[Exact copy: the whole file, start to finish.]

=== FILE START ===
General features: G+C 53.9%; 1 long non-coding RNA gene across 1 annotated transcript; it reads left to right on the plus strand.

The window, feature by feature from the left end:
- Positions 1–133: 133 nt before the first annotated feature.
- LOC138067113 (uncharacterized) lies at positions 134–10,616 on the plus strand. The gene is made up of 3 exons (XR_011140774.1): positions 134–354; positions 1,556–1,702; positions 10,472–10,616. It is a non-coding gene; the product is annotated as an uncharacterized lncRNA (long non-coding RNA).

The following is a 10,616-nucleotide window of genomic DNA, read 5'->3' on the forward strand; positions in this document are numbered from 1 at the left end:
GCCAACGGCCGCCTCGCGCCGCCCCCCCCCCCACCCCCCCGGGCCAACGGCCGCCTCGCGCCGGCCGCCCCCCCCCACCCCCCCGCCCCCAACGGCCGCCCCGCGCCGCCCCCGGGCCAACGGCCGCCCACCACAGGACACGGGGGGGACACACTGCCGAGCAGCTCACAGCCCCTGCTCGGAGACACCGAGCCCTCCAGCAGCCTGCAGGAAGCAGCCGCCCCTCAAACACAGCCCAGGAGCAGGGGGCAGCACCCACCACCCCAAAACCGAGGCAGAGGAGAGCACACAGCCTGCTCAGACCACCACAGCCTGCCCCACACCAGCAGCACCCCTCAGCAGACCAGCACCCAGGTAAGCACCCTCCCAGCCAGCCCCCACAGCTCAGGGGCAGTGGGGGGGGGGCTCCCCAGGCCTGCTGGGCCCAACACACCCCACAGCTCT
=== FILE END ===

General features: G+C 53.9%; 1 long non-coding RNA gene across 1 annotated transcript; it reads left to right on the plus strand.

The window, feature by feature from the left end:
- Positions 1–133: 133 nt before the first annotated feature.
- LOC138067113 (uncharacterized) lies at positions 134–10,616 on the plus strand. The gene is made up of 3 exons (XR_011140774.1): positions 134–354; positions 1,556–1,702; positions 10,472–10,616. It is a non-coding gene; the product is annotated as an uncharacterized lncRNA (long non-coding RNA).

The following is a 10,616-nucleotide window of genomic DNA, read 5'->3' on the forward strand; positions in this document are numbered from 1 at the left end:
GCCAACGGCCGCCTCGCGCCGCCCCCCCCCCCACCCCCCCGGGCCAACGGCCGCCTCGCGCCGGCCGCCCCCCCCCACCCCCCCGCCCCCAACGGCCGCCCCGCGCCGCCCCCGGGCCAACGGCCGCCCACCACAGGACACGGGGGGGACACACTGCCGAGCAGCTCACAGCCCCTGCTCGGAGACACCGAGCCCTCCAGCAGCCTGCAGGAAGCAGCCGCCCCTCAAACACAGCCCAGGAGCAGGGGGCAGCACCCACCACCCCAAAACCGAGGCAGAGGAGAGCACACAGCCTGCTCAGACCACCACAGCCTGCCCCACACCAGCAGCACCCCTCAGCAGACCAGCACCCAGGTAAGCACCCTCCCAGCCAGCCCCCACAGCTCAGGGGCAGTGGGGGGGGGGCTCCCCAGGCCTGCTGGGCCCAACACACCCCACAGCTCT